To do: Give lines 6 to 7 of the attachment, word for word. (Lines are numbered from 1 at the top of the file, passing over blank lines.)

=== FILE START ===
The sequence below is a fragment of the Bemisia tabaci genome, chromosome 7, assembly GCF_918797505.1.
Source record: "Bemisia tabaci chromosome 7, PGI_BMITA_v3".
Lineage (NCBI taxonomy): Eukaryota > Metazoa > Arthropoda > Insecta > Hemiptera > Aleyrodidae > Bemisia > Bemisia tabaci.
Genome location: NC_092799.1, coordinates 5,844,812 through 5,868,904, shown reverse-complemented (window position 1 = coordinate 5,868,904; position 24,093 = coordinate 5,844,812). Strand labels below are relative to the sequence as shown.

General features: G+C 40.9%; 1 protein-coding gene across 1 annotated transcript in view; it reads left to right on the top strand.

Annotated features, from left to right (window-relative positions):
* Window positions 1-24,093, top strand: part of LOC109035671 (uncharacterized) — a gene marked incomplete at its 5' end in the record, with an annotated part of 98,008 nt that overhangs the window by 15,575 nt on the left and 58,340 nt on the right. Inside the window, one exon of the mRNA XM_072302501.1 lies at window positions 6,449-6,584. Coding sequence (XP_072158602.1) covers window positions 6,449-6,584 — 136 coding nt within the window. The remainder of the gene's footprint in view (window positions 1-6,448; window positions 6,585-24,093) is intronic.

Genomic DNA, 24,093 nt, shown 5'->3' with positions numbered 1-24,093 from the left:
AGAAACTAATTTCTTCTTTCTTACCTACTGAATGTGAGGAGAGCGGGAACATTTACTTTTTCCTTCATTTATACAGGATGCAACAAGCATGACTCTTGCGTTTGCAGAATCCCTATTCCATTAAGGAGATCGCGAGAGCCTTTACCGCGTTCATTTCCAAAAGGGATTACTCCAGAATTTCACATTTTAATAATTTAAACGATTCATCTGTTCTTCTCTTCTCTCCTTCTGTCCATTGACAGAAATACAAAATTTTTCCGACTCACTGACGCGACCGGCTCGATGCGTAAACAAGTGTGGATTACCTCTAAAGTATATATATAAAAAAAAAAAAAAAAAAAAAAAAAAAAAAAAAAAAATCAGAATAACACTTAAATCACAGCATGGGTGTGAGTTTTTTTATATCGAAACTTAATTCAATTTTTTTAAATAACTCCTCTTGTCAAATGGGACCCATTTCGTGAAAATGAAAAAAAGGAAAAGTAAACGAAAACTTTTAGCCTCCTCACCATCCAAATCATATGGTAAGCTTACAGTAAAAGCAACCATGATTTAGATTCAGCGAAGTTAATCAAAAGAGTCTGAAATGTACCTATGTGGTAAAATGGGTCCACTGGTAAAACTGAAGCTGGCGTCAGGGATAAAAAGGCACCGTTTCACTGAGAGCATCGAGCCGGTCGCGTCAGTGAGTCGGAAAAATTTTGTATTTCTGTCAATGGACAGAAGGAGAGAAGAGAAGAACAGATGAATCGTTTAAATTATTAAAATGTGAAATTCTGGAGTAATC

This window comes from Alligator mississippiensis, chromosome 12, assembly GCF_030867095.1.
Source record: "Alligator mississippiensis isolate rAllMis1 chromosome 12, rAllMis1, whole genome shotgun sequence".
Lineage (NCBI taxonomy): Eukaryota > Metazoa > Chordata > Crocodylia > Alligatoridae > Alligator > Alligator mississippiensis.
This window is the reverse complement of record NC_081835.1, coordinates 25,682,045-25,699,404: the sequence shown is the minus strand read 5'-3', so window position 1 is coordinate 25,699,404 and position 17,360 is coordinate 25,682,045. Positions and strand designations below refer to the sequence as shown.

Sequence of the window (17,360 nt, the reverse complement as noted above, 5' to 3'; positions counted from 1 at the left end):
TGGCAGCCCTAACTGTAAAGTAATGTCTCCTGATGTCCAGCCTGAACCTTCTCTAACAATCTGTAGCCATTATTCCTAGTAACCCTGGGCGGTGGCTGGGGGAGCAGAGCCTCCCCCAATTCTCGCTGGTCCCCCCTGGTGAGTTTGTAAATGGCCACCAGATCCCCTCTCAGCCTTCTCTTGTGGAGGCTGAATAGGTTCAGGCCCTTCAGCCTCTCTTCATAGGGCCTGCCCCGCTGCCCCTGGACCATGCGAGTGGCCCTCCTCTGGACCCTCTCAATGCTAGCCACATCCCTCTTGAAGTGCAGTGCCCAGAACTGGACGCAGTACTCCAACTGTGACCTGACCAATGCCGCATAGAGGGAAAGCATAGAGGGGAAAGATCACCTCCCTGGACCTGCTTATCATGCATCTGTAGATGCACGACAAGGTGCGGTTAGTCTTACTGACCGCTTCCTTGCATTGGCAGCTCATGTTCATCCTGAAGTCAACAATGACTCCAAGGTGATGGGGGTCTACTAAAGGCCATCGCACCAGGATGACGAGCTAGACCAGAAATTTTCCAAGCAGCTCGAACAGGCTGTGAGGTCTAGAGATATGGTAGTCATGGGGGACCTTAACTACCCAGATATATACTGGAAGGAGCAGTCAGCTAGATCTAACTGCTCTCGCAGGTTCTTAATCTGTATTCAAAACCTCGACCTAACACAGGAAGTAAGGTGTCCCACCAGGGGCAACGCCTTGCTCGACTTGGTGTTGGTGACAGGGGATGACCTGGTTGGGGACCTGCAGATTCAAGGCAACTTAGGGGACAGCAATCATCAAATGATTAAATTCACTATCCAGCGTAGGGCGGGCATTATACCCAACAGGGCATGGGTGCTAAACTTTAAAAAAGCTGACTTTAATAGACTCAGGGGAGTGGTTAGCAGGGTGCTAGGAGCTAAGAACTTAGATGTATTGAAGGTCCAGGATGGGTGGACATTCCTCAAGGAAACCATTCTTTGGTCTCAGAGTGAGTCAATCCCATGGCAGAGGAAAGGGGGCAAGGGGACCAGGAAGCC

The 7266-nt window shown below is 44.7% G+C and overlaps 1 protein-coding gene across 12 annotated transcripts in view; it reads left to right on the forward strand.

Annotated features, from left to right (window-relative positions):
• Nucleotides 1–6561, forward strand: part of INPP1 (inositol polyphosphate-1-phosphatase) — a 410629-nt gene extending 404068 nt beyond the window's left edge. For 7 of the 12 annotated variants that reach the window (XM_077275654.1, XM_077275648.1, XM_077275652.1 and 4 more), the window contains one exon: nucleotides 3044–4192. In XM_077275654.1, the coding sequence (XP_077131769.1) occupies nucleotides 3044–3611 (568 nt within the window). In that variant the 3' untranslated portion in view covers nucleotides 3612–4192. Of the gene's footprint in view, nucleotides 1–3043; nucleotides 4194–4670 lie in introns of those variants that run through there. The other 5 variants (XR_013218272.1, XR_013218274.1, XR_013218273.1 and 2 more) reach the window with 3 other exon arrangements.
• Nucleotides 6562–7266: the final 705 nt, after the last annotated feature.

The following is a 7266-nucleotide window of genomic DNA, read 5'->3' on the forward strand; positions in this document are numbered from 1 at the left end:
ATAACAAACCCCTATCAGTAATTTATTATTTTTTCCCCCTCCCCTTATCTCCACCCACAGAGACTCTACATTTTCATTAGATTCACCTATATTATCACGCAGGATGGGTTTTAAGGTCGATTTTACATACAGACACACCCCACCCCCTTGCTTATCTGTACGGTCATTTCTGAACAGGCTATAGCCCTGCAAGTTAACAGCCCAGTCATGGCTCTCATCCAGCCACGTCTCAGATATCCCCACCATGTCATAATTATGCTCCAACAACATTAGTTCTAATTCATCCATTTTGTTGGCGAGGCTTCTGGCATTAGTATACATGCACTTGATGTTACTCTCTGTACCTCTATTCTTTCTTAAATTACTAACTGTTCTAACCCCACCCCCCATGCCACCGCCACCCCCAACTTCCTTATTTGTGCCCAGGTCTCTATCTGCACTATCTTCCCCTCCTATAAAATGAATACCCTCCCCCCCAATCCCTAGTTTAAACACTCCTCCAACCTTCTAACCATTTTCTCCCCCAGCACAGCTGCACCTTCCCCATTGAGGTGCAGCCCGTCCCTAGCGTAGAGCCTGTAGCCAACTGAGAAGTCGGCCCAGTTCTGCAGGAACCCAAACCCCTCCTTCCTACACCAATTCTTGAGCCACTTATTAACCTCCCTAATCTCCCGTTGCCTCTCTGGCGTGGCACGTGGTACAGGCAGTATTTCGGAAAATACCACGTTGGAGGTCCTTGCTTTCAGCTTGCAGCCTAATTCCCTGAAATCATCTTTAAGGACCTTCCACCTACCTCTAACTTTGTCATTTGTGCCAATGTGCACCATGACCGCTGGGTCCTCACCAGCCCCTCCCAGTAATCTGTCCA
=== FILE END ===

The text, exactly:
Annotated features, from left to right (window-relative positions):
* Window positions 1-24,093, top strand: part of LOC109035671 (uncharacterized) — a gene marked incomplete at its 5' end in the record, with an annotated part of 98,008 nt that overhangs the window by 15,575 nt on the left and 58,340 nt on the right. Inside the window, one exon of the mRNA XM_072302501.1 lies at window positions 6,449-6,584. Coding sequence (XP_072158602.1) covers window positions 6,449-6,584 — 136 coding nt within the window. The remainder of the gene's footprint in view (window positions 1-6,448; window positions 6,585-24,093) is intronic.